Blaming the Sunflower Movement for the 521 MassacrePro-government pundits are accusing young activists of warping social values and creating an environment in which extreme acts of violence are possible
Ever since the Sunflower Movement burst into the chambers of the Legislative Yuan on March 18, their detractors in government and the media have done their very best to discredit the activists’ efforts. Some accused the protesters of violence, of drunkenness, or even of engaging in orgies. Others more incredibly compared them to Nazis, even to al-Qaeda, the international terrorist organization. To this list of absurdities we can now add remarks by a few individuals in the wake of the terrible subway knife attack on May 21, which left four passengers dead and 22 injured, some of them critically.
The accusations during the occupation of the legislature were more than simple false analogies by legislators and hyperbolically inclined talking heads (KMT Legislator Chiang Hui-chen [江惠貞] made the reference to al-Qaeda). For one thing, they were disrespectful to the countless of people who fell victim to the abuses of Nazi expansionism and the Wahhabist ideology that convinced Osama bin Laden and his cohorts of the virtues of crashing commercial aircraft into skyscrapers. Given that the body count resulting from the occupation of the legislature was exactly zero, the comparisons were in fact nothing short of libelous and were clearly intended to cast a pall on the motivations and accomplishments of the student-led movement.
The occupation has ended, but certain groups of people associated with the government have not relented in their efforts to undermine the reputation of the movement, whose impact on the future of Taiwanese politics has yet to be fully understood.
So it wasn’t entirely surprising when soon after Cheng Chieh (鄭捷), a 21-year-old student at Tunghai University in Taichung, began slashing with a watermelon knife at people inside a subway car on Taipei’s Bannan MRT Line, the same pundits accused the Sunflower Movement of being responsible for the gruesome attack. Leading the charge was former KMT legislator Chiu Yi (邱毅), a controversial figure who had no compunction in appearing on China’s CCTV television to spew vitriol at the students during the occupation (and whose inability to distinguish between bananas and sunflowers engendered no small amount of comedy). Writing on his Facebook page on the evening of the massacre, Chiu opined that the actions of the Sunflower Movement had created “a society of lawlessness” and an environment conducive to violence. By “twisting social values,” Chiu continued, the movement had made it likelier that young people with “extremist” or “anti-social personalities” would act on their impulses.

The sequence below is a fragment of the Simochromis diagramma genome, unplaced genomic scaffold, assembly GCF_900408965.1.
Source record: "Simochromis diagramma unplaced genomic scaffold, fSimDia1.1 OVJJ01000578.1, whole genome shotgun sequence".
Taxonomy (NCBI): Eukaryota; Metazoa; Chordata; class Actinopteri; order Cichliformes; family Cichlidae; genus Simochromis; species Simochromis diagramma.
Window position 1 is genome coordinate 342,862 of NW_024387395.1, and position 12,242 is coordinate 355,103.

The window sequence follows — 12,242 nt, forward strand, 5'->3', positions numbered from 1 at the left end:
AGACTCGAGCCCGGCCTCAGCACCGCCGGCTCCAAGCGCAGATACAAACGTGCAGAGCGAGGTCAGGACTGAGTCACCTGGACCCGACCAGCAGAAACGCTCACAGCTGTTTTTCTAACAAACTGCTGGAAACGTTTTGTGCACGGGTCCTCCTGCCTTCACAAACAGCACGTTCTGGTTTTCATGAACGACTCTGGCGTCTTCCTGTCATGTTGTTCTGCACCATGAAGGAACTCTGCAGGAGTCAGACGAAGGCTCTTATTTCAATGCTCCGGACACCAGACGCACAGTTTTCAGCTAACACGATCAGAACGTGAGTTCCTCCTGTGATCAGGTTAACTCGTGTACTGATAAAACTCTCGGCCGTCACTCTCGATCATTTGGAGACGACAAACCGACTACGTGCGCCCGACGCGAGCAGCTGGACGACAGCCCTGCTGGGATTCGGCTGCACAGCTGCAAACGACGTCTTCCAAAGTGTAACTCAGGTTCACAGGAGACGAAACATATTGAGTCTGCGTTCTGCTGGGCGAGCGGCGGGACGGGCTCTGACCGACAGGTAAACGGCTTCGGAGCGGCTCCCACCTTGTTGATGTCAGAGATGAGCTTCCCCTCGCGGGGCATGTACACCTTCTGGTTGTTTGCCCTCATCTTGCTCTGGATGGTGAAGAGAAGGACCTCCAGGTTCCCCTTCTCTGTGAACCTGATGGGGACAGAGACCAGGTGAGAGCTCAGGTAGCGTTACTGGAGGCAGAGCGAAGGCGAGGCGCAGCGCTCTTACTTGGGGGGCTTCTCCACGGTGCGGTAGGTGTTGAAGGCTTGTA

Footage of Cheng in action, who did not show any emotion as he hacked at his victims — indeed a sign of anti-social behavior — was in stark contrast with the desire for justice that has animated the members of the Sunflower Movement and many of its precursor organizations, and the emotion with which they carried out their self-assigned duty. But for a man who cannot tell the difference between bananas and sunflowers, such distinctions were evidently of little importance. In his book, nihilists and idealists are apparently one and the same. Chiu also did not seem particularly interested in the fact that Cheng had already been identified by school personnel as a loner with possible anti-social tendencies, well before the activists occupied the legislature.